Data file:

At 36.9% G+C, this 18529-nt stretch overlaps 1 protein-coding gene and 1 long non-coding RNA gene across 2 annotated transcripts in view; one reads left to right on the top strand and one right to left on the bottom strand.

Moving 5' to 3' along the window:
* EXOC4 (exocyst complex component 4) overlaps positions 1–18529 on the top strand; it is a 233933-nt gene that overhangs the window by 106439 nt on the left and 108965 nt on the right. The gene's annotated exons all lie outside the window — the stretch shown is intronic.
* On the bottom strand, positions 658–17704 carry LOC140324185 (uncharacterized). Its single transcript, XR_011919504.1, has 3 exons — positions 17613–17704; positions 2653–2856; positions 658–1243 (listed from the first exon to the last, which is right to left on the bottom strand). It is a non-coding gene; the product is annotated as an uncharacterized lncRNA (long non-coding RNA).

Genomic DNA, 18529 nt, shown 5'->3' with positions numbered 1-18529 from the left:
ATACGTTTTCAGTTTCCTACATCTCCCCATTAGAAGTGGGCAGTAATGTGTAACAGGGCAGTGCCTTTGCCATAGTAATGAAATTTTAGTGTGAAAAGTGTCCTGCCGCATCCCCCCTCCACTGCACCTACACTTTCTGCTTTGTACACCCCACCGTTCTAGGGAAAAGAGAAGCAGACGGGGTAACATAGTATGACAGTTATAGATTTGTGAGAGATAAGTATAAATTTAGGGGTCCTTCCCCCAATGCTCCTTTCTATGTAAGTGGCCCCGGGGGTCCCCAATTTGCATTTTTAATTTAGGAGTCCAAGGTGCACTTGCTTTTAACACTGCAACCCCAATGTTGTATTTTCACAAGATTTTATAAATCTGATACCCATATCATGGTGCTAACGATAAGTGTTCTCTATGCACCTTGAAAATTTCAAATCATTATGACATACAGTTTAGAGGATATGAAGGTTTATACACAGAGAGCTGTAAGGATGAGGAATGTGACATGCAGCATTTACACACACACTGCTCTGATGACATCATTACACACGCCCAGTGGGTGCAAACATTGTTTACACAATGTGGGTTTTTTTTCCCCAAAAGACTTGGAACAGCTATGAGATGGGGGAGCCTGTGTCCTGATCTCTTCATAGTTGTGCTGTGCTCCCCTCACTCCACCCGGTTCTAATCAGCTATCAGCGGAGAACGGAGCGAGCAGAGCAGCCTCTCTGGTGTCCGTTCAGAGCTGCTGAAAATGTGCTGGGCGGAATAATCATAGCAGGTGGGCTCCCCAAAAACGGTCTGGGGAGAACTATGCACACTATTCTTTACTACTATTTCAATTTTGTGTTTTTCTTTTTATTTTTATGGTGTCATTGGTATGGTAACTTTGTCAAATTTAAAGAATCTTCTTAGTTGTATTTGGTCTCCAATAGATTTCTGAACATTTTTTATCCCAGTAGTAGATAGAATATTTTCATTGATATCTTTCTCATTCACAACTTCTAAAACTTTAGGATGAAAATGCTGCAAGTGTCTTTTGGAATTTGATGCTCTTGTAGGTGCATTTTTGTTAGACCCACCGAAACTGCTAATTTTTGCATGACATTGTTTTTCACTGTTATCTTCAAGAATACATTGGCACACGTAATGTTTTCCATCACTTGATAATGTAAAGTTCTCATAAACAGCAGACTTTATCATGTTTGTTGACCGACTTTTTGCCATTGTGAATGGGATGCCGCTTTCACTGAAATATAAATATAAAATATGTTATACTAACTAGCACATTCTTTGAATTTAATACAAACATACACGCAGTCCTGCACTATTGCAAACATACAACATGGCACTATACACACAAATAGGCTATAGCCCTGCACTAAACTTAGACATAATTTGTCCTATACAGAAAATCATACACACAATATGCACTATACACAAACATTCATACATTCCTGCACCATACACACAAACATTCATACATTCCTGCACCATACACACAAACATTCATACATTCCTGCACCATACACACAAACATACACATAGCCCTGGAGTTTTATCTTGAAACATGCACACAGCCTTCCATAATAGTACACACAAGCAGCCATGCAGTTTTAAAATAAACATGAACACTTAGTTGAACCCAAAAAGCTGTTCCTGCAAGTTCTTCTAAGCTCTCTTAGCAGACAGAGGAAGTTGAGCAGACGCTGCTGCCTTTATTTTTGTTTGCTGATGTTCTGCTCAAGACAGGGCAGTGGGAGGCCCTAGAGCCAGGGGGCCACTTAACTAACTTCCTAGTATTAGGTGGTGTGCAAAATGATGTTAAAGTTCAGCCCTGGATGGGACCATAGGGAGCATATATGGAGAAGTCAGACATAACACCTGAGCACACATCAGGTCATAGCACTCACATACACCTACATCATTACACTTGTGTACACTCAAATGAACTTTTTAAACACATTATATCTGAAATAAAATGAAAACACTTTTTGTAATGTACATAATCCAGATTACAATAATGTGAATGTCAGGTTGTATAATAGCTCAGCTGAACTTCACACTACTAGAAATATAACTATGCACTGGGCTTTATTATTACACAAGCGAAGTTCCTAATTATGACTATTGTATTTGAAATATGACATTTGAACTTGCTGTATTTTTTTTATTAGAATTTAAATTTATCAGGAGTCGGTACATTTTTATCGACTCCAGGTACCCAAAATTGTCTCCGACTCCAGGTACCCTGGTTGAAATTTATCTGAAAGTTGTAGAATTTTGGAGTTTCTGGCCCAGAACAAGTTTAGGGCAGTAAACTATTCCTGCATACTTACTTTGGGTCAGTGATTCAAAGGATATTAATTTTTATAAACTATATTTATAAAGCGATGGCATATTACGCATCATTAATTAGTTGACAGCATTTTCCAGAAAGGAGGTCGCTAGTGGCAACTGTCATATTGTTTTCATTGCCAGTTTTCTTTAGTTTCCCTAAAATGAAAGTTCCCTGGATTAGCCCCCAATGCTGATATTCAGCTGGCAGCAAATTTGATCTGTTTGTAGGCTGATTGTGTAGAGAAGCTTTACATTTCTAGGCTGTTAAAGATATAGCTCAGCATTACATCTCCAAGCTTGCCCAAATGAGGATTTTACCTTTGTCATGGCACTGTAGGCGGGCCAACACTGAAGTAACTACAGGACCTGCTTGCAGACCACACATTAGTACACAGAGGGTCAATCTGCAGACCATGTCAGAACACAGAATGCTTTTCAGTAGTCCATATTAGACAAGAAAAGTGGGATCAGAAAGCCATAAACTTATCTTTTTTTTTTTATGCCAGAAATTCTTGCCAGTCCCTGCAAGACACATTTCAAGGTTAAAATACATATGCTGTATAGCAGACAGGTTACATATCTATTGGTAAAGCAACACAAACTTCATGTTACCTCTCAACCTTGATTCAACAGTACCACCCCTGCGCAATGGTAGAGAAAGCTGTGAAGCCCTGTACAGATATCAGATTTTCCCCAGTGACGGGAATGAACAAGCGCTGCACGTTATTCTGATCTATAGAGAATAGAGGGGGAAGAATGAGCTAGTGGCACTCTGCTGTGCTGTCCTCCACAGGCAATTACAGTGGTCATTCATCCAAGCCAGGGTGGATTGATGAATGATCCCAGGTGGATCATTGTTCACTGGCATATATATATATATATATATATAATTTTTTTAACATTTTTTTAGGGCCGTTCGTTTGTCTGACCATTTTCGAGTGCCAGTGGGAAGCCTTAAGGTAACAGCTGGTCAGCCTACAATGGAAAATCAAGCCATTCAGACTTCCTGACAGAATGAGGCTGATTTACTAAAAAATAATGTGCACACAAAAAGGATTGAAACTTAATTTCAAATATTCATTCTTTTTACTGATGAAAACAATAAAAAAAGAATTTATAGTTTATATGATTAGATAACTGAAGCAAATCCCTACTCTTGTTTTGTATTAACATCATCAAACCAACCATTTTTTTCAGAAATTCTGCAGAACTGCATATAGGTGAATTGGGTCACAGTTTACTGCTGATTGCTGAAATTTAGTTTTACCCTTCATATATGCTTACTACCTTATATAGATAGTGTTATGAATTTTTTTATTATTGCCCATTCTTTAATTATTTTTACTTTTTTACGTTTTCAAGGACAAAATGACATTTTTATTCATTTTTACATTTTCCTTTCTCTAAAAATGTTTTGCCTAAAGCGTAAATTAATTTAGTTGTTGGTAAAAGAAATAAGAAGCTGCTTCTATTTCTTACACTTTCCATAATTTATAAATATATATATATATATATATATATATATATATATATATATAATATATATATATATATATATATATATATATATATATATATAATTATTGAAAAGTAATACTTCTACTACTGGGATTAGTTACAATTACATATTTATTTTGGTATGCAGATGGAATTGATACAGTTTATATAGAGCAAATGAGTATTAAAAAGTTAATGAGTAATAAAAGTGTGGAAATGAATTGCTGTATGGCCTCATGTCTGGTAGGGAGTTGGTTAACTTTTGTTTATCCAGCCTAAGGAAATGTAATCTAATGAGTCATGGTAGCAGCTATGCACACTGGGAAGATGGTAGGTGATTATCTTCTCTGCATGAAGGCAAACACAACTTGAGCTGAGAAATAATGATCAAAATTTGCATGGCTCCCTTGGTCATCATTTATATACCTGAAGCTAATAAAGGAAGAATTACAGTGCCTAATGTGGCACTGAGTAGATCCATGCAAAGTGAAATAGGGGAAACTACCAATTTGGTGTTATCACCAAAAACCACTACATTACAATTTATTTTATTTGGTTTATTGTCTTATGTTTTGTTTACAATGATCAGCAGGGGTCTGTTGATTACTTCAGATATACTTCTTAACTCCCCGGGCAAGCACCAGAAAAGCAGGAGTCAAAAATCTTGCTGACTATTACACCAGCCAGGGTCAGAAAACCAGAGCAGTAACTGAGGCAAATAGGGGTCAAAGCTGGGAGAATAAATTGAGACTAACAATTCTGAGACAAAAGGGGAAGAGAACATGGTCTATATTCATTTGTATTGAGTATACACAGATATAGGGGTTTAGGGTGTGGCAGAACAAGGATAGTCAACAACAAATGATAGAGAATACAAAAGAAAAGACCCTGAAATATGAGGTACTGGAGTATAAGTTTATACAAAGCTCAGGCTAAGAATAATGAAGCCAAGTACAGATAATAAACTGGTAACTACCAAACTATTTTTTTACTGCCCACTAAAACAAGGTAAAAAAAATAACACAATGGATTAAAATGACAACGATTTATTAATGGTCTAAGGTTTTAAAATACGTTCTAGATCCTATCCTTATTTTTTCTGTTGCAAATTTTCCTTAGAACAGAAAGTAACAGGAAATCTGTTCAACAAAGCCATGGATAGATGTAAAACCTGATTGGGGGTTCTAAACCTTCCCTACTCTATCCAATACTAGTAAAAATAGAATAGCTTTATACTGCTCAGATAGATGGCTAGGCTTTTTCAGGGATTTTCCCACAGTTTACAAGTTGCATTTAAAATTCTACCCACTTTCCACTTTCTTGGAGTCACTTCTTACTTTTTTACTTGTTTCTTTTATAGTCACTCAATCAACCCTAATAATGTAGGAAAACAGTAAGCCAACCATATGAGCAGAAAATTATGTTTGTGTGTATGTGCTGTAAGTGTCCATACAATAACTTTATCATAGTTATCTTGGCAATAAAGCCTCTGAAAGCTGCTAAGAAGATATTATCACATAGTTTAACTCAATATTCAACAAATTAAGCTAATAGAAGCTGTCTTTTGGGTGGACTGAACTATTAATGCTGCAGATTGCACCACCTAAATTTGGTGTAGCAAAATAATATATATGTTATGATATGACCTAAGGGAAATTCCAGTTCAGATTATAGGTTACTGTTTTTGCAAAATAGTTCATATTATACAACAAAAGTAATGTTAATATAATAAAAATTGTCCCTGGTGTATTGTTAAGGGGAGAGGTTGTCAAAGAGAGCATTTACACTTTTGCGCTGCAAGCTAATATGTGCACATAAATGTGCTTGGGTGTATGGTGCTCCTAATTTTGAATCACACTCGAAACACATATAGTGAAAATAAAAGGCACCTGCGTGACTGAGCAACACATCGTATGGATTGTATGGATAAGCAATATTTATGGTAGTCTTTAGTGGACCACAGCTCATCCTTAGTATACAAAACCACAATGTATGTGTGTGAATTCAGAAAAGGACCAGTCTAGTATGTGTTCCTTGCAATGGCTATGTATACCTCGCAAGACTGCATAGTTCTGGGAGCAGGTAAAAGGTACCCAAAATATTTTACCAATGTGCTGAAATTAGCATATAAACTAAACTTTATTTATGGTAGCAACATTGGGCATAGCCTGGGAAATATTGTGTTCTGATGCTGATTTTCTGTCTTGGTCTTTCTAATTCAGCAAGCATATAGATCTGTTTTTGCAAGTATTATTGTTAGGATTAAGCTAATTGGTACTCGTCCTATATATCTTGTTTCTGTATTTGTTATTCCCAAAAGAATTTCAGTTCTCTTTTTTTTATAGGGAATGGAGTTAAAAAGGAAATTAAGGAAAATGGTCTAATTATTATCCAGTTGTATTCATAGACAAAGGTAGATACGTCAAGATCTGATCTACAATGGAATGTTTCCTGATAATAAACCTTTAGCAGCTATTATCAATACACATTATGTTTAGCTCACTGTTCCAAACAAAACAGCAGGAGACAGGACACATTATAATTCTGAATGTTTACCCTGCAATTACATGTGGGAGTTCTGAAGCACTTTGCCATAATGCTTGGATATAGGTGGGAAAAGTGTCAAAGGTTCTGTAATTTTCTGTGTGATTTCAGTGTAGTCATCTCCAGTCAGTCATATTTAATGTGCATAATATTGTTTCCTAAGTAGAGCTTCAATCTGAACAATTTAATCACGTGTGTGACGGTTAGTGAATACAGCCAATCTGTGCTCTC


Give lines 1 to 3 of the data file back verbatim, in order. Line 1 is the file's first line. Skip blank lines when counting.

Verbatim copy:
At 36.9% G+C, this 18529-nt stretch overlaps 1 protein-coding gene and 1 long non-coding RNA gene across 2 annotated transcripts in view; one reads left to right on the top strand and one right to left on the bottom strand.

Moving 5' to 3' along the window:
* EXOC4 (exocyst complex component 4) overlaps positions 1–18529 on the top strand; it is a 233933-nt gene that overhangs the window by 106439 nt on the left and 108965 nt on the right. The gene's annotated exons all lie outside the window — the stretch shown is intronic.